Saturday, April 19, 2014
Glenn Adams, Associated Press
AUGUSTA — Teenage drivers are likely to feel the most direct impact of new Maine laws that will take effect Thursday.
A wide-ranging law extends restrictions under the intermediate license from six to nine months. Those restrictions include no passengers except family members and no driving between midnight and 5 a.m.
During the first two years a young driver has a license, any violation will result in a 30-day license suspension for the first offense and longer suspensions for subsequent offenses. Major violations, such as driving under the influence, will bring suspensions, a driver improvement course, community service and $200 reinstatement fees.
And for all drivers, the minimum fine for texting and driving increases from $100 to $250.
State police Col. Robert Williams calls texting a leading contributor to highway crashes and sees the increased fine as a needed deterrent.
“If the fine will prevent one crash or death, then the law has accomplished what it was meant to,” Williams said.
And he suggests youths take the law extending driving restrictions seriously.
“Once you obtain your license, to lose that privilege is to lose your independence,” he said.
The new law targeting youths gained momentum after a spike in highway deaths of young Mainers in early 2012. In one accident, police say an 18-year-old who had been drinking alcohol and texting friends crashed her car into trees in January, killing two passengers who were 16 and 19 years old.
That law is among the scores that take effect 90 days after the close of the 2012 legislative session, addressing topics from tax and welfare cheating to union rights. They do not include “emergency” measures that took effect immediately upon Gov. Paul LePage’s approval, or those with specific dates spelled out in the legislation.
New laws will give state government a new face. The agency that regulates development in Maine’s 10-million acre Unorganized Territory gets a new name. The seven-member Land Use Regulation Commission becomes the nine-member Land Use Planning Commission, with heavier representation from the counties in its jurisdiction.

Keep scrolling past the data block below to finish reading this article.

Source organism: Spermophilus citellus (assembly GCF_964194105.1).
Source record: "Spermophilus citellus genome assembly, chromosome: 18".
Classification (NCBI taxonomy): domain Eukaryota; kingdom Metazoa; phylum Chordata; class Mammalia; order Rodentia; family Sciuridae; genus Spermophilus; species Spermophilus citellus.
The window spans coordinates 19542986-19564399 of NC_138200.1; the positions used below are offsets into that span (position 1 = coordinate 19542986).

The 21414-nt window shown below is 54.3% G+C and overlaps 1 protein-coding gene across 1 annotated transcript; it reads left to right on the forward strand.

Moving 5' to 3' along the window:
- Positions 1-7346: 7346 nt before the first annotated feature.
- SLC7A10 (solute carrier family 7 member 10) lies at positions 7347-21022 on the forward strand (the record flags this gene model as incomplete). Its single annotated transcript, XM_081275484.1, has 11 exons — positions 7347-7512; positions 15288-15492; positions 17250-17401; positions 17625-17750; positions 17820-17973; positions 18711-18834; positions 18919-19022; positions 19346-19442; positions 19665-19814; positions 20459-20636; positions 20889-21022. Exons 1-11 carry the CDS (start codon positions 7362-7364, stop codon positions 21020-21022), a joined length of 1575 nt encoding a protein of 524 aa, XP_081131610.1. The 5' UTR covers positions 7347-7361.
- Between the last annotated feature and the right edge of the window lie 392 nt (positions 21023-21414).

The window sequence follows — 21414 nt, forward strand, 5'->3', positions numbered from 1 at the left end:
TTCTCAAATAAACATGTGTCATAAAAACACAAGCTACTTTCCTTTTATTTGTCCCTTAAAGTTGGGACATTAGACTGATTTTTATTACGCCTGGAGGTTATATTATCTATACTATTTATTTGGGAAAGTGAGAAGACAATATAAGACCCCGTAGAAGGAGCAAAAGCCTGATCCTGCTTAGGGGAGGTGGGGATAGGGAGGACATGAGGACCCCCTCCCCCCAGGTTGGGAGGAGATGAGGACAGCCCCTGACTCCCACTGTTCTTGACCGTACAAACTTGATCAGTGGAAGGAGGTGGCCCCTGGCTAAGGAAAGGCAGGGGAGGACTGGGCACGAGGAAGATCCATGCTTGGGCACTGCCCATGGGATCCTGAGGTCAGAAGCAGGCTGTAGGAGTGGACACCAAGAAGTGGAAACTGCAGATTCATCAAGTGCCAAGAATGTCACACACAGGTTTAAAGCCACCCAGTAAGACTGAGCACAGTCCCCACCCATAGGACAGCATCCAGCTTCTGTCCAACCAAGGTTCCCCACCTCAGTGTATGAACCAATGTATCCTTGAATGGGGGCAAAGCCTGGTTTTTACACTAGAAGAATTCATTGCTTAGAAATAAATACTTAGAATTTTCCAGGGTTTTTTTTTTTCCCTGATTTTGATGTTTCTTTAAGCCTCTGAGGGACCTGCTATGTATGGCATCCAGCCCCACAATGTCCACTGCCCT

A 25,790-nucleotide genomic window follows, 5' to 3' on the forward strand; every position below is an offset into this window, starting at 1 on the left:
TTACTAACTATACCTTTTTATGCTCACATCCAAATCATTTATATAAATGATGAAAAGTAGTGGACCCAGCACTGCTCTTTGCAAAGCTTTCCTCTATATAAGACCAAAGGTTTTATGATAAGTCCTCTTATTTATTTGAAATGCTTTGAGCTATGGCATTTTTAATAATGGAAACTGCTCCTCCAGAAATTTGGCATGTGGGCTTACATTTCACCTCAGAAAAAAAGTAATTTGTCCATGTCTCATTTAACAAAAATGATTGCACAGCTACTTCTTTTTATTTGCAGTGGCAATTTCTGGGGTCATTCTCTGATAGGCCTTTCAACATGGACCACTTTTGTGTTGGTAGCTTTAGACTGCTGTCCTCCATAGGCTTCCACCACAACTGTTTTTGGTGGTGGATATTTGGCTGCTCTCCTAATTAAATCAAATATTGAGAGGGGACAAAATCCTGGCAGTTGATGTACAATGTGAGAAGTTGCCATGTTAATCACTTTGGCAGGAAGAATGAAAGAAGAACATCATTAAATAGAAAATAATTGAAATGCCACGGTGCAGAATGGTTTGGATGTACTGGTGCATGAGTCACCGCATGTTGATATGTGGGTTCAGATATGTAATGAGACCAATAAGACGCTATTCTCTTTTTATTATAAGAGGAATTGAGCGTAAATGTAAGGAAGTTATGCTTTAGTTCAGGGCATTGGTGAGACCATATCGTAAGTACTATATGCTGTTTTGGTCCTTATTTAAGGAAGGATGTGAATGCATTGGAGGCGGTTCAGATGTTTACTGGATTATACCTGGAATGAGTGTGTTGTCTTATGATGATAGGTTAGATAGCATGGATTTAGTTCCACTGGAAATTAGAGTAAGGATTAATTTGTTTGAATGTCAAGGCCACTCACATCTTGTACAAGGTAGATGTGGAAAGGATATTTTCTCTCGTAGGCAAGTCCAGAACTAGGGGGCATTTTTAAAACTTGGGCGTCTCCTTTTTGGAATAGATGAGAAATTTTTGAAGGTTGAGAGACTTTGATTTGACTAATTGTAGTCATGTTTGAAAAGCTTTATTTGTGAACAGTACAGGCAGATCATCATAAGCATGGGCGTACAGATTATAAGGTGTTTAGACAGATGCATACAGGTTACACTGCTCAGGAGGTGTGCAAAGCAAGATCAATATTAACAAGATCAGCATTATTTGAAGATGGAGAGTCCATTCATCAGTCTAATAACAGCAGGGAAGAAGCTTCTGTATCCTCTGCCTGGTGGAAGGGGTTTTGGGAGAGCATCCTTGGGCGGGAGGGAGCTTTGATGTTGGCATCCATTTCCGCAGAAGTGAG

Two state departments — Agriculture and Conservation — are consolidated into one, to be known as the Department of Agriculture, Conservation and Forestry.
Welfare cheaters will face penalties of up to $2,000 for spending benefits on booze, gambling and strip joints. The Maine law is prompted by federal legislation that’s also had an impact in other states.
Sales tax cheaters who use software programs known as “tax zappers” are also targeted by a new law. The tax-evading programs, which can be installed through flash drives, falsify electronic sales records so cash-heavy businesses can underreport the totals and lower their sales tax bills.
The commissioner of education must develop a model policy to prevent bullying and cyberbullying — bullying and harassment by email, text message and social networking sites. The policy must be distributed to school administrative units by Jan. 1, 2013.
An existing Maine law targeting the hallucinogenic drug known as bath salts is now broadened to ban five more similar designer drugs, which have appeared since an earlier law was passed in 2011.
In the workplace, collective bargaining rights are abolished for workers at a Turner-based egg farm, formerly known as DeCoster’s, and for private child-care providers who receive state subsidies.
Another new law bars the state from prohibiting its employees from having concealed weapons in their locked cars. That law already applies to private employers.
Consumers may benefit from a law submitted by LePage that will require the Public Utilities Commission and the Office of the Public Advocate to post on their websites the annual costs of state policies that increase the price of electricity.
A couple of new laws that fall under the heading of red tape-snipping will limit the liability of farmers who play host to agricultural-tourism activities, and remove $100 minimum fees for fertilizer and agricultural liming materials.
As of Aug. 30, the Crossroads Landfill in Norridgewock may pursue expanding onto 175 to 200 acres contiguous to the landfill site. The facility accepts waste from about 80 communities.
It now becomes illegal to claim falsely to be a member of the Aroostook Band of Micmacs, the Houlton Band of Maliseet Indians, the Passamaquoddy Tribe or the Penobscot Nation. Making such false claims, which could lead to undeserved privileges or other gains, can result in fines up to $2,500.
Starting Thursday, U.S. Route 1A between Brewer and Ellsworth is renamed the Korean War Veterans Memorial Highway.